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U.S. Air Force Carries Out Two Ultra-Long-Range Medevacs in Two Weeks

Air Force pararescuemen get ready to medevac a young boy in need of medical care from the cruise ship Carnival Venezia, May 4 (USAF)
Air Force pararescuemen get ready to medevac a young boy in need of medical care from the cruise ship Carnival Venezia, May 4 (USAF)

Published May 12, 2024 9:01 PM by The Maritime Executive

Over the last two weeks, the U.S. Air Force's pararescue division carried out two long-distance medevacs to save cruise ship passengers in distress. The special-purpose rescue wing gets called for civilian rescues when the need is dire and the distances are too great for the U.S. Coast Guard's shore-based assets to reach. 

The first occurred May 4 aboard the Carnival Venezia, at a position about 350 nautical miles offshore in the Caribbean. A 12-year-old boy, identified by local media as Massachusetts resident Aiden Bridges, developed gastrointestinal distress and went to the ship's medical clinic for evaluation. An x-ray revealed that he had a perforated bowel, and his condition required immediate surgery. 

In coordination with SAR authorities, the Air Force 920th Rescue Wing dispatched two modified Pave Hawk helicopters and two special-purpose HC-130J Combat King II aircraft. The HC-130J can extend the range of accompanying helicopters by serving as an aerial tanker.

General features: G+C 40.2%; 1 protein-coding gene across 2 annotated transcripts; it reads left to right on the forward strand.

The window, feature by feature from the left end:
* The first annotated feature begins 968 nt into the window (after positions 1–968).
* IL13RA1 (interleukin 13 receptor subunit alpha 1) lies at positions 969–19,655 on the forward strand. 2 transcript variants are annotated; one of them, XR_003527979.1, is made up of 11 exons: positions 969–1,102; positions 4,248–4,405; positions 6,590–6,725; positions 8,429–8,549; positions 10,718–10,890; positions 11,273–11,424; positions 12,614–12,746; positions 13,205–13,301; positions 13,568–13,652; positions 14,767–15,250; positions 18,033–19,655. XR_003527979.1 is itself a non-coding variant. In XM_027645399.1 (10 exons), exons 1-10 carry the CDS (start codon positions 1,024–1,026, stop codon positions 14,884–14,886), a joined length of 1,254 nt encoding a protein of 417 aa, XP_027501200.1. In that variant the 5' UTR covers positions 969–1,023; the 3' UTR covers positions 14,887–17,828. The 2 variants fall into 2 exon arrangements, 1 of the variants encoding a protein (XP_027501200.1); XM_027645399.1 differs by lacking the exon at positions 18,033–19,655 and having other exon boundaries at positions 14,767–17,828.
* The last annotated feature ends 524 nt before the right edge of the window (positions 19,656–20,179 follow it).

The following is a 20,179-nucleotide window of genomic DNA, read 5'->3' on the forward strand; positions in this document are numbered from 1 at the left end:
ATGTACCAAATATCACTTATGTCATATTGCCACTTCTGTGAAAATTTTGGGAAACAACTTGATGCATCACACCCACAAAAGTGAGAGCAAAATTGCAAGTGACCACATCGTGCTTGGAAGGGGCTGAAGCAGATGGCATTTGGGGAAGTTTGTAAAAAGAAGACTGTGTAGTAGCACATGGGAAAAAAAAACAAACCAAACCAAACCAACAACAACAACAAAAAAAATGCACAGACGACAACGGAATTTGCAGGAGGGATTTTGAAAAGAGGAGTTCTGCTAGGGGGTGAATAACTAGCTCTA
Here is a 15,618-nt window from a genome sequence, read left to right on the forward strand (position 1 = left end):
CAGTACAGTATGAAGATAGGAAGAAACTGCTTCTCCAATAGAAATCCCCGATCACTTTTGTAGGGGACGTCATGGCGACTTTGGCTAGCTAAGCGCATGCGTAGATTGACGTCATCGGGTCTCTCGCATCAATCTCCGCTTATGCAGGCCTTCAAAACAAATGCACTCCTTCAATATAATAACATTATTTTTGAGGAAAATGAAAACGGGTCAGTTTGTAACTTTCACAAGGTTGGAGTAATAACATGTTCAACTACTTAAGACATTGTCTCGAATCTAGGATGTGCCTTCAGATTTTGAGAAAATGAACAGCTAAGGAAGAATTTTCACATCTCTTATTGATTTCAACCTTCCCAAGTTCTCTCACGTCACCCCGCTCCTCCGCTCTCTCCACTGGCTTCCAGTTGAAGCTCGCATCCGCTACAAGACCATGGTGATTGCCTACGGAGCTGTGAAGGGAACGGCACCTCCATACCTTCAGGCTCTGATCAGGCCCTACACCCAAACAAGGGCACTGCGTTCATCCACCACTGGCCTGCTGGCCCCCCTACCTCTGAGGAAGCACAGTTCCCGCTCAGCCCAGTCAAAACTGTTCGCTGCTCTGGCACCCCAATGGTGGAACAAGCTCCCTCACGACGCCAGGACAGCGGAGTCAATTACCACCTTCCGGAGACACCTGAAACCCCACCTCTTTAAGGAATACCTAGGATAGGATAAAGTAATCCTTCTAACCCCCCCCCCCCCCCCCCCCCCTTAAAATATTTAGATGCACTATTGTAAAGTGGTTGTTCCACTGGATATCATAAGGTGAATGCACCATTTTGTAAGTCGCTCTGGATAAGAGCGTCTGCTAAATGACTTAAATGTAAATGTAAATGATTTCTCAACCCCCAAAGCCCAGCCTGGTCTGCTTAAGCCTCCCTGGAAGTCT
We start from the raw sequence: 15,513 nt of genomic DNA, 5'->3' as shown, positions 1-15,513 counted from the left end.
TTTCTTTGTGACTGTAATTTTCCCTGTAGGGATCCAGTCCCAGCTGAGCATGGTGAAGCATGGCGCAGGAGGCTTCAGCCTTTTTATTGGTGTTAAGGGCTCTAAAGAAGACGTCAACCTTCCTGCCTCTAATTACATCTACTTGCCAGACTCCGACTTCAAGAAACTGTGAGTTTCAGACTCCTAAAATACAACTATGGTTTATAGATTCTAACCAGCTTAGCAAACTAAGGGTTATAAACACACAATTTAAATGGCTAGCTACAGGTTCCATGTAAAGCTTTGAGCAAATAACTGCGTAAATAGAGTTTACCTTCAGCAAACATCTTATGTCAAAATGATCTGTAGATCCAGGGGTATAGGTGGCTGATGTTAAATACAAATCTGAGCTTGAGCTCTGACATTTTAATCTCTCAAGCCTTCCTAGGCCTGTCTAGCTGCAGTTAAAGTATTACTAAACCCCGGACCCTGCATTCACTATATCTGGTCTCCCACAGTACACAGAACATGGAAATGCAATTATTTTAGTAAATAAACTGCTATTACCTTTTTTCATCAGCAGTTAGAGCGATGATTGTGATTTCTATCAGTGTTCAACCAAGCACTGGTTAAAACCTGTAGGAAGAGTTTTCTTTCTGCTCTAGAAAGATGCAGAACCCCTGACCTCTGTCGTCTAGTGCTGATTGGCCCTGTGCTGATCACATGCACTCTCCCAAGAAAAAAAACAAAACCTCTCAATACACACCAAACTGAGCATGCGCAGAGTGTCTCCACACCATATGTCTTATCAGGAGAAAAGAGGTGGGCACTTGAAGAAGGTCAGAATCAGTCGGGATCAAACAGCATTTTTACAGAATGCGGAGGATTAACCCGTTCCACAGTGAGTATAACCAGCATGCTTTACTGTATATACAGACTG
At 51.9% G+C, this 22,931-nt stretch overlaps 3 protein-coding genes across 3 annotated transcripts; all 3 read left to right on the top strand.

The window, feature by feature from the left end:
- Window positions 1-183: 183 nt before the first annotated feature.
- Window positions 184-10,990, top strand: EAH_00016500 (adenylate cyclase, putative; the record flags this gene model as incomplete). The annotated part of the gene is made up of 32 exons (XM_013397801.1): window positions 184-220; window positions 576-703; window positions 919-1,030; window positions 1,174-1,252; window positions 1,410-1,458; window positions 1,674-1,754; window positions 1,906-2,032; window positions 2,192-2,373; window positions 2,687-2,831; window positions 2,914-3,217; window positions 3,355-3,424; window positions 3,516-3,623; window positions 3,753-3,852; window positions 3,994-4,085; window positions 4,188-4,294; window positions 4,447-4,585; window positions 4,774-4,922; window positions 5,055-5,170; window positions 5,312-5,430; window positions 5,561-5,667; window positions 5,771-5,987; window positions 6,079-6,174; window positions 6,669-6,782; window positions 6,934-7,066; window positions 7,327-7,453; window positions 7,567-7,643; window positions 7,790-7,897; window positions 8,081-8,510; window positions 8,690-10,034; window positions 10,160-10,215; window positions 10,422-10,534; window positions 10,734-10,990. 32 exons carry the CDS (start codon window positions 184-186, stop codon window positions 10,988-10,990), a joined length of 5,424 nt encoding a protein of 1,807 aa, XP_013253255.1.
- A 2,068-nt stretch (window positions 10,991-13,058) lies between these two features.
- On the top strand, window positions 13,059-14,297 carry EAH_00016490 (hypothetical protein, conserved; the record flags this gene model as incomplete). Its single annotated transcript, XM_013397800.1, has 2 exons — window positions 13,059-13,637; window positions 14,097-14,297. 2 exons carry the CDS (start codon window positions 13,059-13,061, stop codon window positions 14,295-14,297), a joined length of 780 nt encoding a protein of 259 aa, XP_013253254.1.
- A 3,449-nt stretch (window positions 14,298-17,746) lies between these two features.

This squadron of aircraft flew out from Patrick Space Force Base, Florida to meet the ship. They hoisted aboard Aiden and his mother, then returned to shore to deliver him for emergency care. Round trip, the team covered a distance of more than 1,000 miles over the span of eight hours, refueling three times. 

"These real-world missions are what our countless hours of training have prepared us for. Rescue was able to plan and execute this mission without hesitation," said Lt. Col. John Lowe, 920th Operations Group commander.

Aiden is recovering, his parents told Fox, though he has a long road ahead. "Getting hoisted up there was honestly a lot less scary than I thought it was going to be," passenger Angela Bridges told Fox News. "[The crew] handled the situation amazingly. Their communication, their overall support for Aiden and myself and my husband and my daughter . . . they were great."

The second rescue occurred on May 7, when the California Air National Guard’s 129th Rescue Wing airlifted a cruise passenger from the Ovation of the Seas at a position hundreds of miles off San Francisco.

The patient, a 64-year-old man, suffered a heart attack when the ship was about 800 nautical miles offshore. He needed urgent medical care, so the Air Force Rescue Coordination Center and Coast Guard District 11 dispatched one Air Force HC-130J Combat King II aircraft and one HH-60G Pave Hawk helicopter. Ovation of the Seas continued to transit closer to shore, and the team met up with the ship about 400 nautical miles off the coast. The pararescuemen hoisted the man onto the helicopter and transferred him directly to Regional Medical Center in San Jose. 

An HC-130J refuels a Pave Hawk helicopter off California, May 2024 (USAF)

The crew carried out in-flight refueling four times and transferred three tonnes of fuel to carry out the long-range rescue.

According to the patient's daughter, Veronica Goode, he is in stable condition and recovering. "He would have been on cloud nine during the helicopter ride if he hadn’t been sedated. He loves to fly," she said.